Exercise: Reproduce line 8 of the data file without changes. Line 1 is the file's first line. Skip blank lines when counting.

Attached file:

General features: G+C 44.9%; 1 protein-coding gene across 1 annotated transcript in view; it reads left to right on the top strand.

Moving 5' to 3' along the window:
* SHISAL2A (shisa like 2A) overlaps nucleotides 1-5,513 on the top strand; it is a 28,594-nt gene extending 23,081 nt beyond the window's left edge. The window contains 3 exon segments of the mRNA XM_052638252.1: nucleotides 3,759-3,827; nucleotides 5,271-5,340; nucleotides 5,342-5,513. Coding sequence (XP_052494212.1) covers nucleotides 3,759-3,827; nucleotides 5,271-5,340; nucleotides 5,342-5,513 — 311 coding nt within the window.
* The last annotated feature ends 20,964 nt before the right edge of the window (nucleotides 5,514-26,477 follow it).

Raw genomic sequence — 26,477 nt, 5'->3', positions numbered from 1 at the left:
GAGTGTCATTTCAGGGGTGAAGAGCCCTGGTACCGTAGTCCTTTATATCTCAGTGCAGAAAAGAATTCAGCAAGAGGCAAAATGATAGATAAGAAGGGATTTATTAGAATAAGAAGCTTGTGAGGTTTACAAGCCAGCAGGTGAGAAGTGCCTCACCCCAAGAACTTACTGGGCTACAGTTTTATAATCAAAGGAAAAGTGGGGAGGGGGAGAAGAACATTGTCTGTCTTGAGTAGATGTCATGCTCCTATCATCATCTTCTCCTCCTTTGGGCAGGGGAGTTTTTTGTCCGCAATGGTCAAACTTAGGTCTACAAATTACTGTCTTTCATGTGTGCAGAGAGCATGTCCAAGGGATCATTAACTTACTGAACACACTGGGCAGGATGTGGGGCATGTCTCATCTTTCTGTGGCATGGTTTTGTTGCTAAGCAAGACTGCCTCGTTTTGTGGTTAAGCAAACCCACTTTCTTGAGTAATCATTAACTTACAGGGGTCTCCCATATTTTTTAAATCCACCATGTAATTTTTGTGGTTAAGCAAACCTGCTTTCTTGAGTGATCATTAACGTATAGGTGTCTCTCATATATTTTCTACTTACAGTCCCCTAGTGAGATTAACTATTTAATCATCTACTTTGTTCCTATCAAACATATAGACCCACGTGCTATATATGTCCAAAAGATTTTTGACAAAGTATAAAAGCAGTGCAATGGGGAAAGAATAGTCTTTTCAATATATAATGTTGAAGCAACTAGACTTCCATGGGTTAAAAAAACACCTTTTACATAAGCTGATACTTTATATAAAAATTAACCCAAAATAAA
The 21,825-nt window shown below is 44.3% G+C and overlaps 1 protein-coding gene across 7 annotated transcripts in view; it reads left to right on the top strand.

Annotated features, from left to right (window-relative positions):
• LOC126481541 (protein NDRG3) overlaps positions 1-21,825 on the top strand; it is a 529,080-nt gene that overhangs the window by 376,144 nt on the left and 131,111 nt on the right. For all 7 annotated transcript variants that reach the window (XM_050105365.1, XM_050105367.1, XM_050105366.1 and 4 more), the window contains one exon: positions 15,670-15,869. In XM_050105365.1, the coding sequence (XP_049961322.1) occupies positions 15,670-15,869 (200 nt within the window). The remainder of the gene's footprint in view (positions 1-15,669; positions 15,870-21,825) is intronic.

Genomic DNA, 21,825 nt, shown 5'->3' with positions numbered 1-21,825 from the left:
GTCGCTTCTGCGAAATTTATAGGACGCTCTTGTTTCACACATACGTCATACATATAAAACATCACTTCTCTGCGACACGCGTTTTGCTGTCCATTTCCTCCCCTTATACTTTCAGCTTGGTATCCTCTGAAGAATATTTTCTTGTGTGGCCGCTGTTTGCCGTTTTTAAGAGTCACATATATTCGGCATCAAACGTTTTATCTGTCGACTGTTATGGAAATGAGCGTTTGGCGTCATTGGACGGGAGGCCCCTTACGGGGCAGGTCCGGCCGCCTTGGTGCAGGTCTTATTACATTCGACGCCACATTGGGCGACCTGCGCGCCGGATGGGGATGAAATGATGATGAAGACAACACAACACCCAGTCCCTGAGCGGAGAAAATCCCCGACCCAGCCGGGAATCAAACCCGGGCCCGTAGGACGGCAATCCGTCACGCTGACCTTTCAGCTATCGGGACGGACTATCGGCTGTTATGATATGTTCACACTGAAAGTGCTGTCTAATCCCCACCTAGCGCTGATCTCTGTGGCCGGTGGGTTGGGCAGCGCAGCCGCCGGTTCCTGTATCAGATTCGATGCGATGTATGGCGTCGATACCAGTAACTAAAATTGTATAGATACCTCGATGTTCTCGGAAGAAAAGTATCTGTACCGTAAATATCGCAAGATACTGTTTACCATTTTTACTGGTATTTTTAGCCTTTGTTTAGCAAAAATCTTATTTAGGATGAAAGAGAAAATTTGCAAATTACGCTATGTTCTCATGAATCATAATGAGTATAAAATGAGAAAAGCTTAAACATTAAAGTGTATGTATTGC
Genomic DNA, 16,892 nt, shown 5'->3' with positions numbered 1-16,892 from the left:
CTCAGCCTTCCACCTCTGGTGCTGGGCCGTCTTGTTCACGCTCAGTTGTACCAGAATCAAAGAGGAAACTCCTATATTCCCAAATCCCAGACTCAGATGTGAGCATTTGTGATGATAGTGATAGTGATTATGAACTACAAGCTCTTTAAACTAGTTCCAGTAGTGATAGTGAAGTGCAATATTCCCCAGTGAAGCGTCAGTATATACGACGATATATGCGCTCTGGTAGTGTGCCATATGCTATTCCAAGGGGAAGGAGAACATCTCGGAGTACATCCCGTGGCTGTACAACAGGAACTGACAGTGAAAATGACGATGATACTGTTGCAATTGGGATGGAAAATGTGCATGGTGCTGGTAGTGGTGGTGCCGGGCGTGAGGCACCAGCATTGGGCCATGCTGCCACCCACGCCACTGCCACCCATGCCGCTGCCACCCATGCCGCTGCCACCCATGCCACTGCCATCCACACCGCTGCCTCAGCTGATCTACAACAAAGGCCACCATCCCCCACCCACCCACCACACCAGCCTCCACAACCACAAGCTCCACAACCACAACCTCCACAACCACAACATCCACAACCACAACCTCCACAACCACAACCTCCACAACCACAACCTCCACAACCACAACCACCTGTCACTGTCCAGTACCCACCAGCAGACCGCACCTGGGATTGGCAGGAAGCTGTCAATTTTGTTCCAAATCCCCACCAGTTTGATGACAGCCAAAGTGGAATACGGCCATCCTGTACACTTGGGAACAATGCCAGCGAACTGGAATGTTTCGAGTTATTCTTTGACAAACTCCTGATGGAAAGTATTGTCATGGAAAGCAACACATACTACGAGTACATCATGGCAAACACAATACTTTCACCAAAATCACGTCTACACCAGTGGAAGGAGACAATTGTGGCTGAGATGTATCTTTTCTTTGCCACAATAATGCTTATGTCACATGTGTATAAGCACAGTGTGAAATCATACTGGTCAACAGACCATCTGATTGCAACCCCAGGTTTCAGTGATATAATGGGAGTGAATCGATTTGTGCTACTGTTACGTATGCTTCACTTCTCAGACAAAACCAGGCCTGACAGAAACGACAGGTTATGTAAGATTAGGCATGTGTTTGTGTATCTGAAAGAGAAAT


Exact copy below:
Annotated features, from left to right (window-relative positions):